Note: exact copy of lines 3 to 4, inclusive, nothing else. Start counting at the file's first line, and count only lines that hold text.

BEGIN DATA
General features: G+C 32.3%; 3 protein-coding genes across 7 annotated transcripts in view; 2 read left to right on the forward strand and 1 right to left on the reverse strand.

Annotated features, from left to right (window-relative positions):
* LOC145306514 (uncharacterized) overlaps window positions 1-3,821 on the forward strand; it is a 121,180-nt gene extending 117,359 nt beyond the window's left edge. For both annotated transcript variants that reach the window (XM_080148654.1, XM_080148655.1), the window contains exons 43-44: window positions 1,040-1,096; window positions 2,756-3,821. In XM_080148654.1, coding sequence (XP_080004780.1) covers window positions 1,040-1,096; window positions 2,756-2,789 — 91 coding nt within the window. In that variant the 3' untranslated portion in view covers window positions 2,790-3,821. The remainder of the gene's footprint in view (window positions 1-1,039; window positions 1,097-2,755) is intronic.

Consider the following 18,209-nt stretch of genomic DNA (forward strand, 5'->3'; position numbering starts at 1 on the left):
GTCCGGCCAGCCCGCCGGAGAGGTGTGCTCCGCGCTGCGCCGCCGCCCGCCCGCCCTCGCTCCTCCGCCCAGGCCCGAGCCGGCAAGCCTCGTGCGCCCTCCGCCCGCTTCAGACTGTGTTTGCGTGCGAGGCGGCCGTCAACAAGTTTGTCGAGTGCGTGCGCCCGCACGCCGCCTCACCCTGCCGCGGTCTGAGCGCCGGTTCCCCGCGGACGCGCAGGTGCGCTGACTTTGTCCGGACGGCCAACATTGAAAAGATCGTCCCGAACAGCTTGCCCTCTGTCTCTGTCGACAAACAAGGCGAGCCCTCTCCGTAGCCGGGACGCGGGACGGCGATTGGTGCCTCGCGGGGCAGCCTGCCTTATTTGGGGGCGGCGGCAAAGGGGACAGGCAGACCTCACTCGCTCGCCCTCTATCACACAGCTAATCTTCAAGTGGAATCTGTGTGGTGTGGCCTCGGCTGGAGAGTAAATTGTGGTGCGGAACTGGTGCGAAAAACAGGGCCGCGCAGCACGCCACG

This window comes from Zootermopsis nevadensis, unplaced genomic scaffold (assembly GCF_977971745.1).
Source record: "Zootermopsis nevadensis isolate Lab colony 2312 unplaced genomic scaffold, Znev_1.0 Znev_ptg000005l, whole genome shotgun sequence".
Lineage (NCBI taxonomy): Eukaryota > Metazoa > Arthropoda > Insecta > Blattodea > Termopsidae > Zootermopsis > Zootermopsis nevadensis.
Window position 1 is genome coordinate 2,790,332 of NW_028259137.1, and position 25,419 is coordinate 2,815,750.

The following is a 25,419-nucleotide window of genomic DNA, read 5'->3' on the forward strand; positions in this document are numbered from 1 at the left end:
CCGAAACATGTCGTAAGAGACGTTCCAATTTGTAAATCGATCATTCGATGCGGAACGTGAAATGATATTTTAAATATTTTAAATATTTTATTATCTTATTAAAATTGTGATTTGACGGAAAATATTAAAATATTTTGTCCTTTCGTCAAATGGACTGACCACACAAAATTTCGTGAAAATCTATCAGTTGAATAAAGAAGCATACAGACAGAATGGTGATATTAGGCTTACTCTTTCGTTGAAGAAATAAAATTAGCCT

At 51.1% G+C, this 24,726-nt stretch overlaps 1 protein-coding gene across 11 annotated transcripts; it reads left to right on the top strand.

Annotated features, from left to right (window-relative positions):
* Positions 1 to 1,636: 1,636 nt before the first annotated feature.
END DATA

* LOC145306514 (uncharacterized) overlaps window positions 1-3,821 on the forward strand; it is a 121,180-nt gene extending 117,359 nt beyond the window's left edge. For both annotated transcript variants that reach the window (XM_080148654.1, XM_080148655.1), the window contains exons 43-44: window positions 1,040-1,096; window positions 2,756-3,821. In XM_080148654.1, coding sequence (XP_080004780.1) covers window positions 1,040-1,096; window positions 2,756-2,789 — 91 coding nt within the window. In that variant the 3' untranslated portion in view covers window positions 2,790-3,821. The remainder of the gene's footprint in view (window positions 1-1,039; window positions 1,097-2,755) is intronic.

Consider the following 18,209-nt stretch of genomic DNA (forward strand, 5'->3'; position numbering starts at 1 on the left):